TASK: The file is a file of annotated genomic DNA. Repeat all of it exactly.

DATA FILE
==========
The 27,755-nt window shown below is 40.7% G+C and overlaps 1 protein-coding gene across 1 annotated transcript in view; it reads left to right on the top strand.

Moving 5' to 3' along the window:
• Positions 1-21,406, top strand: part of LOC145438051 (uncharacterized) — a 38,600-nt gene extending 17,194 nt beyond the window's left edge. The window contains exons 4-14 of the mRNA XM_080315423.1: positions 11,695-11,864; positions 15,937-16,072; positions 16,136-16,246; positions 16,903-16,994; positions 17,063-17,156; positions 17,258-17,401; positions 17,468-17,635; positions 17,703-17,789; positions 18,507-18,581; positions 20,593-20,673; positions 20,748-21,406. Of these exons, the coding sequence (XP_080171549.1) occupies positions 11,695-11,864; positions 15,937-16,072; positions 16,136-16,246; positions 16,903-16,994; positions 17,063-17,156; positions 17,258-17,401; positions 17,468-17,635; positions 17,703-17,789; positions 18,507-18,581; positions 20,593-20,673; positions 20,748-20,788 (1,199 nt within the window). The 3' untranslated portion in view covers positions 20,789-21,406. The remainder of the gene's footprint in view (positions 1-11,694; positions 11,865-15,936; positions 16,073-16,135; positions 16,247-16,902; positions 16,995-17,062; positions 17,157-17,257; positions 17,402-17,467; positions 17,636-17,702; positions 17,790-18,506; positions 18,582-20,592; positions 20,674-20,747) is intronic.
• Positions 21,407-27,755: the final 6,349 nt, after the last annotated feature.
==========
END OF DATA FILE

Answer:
The 27,755-nt window shown below is 40.7% G+C and overlaps 1 protein-coding gene across 1 annotated transcript in view; it reads left to right on the top strand.

Moving 5' to 3' along the window:
• Positions 1-21,406, top strand: part of LOC145438051 (uncharacterized) — a 38,600-nt gene extending 17,194 nt beyond the window's left edge. The window contains exons 4-14 of the mRNA XM_080315423.1: positions 11,695-11,864; positions 15,937-16,072; positions 16,136-16,246; positions 16,903-16,994; positions 17,063-17,156; positions 17,258-17,401; positions 17,468-17,635; positions 17,703-17,789; positions 18,507-18,581; positions 20,593-20,673; positions 20,748-21,406. Of these exons, the coding sequence (XP_080171549.1) occupies positions 11,695-11,864; positions 15,937-16,072; positions 16,136-16,246; positions 16,903-16,994; positions 17,063-17,156; positions 17,258-17,401; positions 17,468-17,635; positions 17,703-17,789; positions 18,507-18,581; positions 20,593-20,673; positions 20,748-20,788 (1,199 nt within the window). The 3' untranslated portion in view covers positions 20,789-21,406. The remainder of the gene's footprint in view (positions 1-11,694; positions 11,865-15,936; positions 16,073-16,135; positions 16,247-16,902; positions 16,995-17,062; positions 17,157-17,257; positions 17,402-17,467; positions 17,636-17,702; positions 17,790-18,506; positions 18,582-20,592; positions 20,674-20,747) is intronic.
• Positions 21,407-27,755: the final 6,349 nt, after the last annotated feature.